In March 2021, as part of Madrid Design Festival, LZF participated in an exhibition titled ‘Comunidad Circular’ (Circular Community), an event designed to promote the value of contemporary Spanish craftsmanship. Held at the Central de Diseño—located in the Matadero Madrid, a landmark cultural centre—‘Comunidad Circular’ was organised by the Sociedad de Artesanía Contemporánea (SACo) and Mazda (the Japanese car manufacturer’s first electric car, the MX-30, was modelled in clay by a Takumi clay master and designed using a 360 degree sustainable approach).

The new Mazda MX-30 at ‘Comunidad Circular’. Photo © Mazda Public Relations.

‘Comunidad Circular’ exhibition. Photo © Blue Media S.L.

The aim of ‘Comunidad Circular’ is to consider the value of contemporary Spanish craftsmanship, both now and in the future, and to think about the importance of sustainable production methods. The concept for the exhibition, designed by Madrid-based studios Placton and Estudio Báltico, was based on a circle, using the idea of a shared ideology that seeks to open dialogue in any direction. During the event, LZF had three of its handmade natural wood veneer lamps on display: Minimikado, Dune, and Lens Oval.

Minimikado designed by Miguel Herranz. Photo © Condenet Iberica S.L.

Dune designed by Mayice. Photo © Ediciones El País S.L.

Lens Oval (table) designed by MUT. Photo © Ediciones El País S.L.

Among many of today’s consumers, there is an increasing awareness of the value of handmade objects and a growing understanding of the adverse impact of mass production on the environment. Moreover, the coronavirus pandemic has arguably exacerbated our sense of fragility, and we are more likely to find solace and  meaning in that which is valued and useful: handcrafted objects are just one example.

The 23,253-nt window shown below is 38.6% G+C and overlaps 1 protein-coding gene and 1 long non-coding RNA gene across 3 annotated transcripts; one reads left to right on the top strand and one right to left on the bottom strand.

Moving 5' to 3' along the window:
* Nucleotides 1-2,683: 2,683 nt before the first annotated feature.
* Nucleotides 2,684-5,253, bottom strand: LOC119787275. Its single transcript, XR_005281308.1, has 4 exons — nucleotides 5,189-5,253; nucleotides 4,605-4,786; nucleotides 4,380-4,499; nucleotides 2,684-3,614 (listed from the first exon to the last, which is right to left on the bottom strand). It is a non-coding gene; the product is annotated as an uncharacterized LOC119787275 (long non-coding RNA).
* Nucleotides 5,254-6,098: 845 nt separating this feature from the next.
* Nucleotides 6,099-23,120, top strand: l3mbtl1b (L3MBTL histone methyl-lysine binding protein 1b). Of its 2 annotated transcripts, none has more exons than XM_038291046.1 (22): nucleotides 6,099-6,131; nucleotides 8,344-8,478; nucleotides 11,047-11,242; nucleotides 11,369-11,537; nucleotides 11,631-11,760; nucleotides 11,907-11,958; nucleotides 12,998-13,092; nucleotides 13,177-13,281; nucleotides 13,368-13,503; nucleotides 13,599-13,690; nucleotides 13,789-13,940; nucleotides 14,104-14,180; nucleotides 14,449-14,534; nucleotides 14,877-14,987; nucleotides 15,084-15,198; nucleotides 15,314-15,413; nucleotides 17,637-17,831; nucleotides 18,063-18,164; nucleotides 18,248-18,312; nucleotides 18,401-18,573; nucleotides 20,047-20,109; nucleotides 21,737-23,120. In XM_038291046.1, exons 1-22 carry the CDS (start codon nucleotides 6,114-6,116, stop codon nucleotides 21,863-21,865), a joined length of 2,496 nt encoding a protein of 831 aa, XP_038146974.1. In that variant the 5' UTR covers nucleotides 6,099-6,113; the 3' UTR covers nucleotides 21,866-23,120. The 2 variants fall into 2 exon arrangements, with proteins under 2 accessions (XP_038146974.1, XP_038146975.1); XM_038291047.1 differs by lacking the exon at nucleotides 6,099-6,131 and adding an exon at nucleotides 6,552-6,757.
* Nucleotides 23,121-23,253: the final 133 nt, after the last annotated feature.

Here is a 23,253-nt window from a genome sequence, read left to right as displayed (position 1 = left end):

‘Comunidad Circular’ exhibition. Photo © Blue Media S.L.

Spain has a rich and eclectic history of traditional craftsmanship, but unlike a number of other countries, there is no existing ecosystem helping to promote it: SACo is seeking to fill this void. Its origins come from the collective experiences of twenty artisanal Spanish companies (including LZF)—embracing a range of disciplines, they have a strong and allied heritage of exquisite artisanship. The first association of its kind in Spain, SACo is striving to keep long-established crafts alive. Connecting the old with the new—tradition with innovation—its objective is to preserve Spain’s cultural history, while at the same time ensuring Spanish craft is at the cutting edge of design. Those companies involved with SACo create handmade pieces imbued with emotion and made to last. Using noble materials, such as wood, leather, ceramic, and textiles, they each have a desire to increase awareness of contemporary Spanish craft, both nationally and internationally.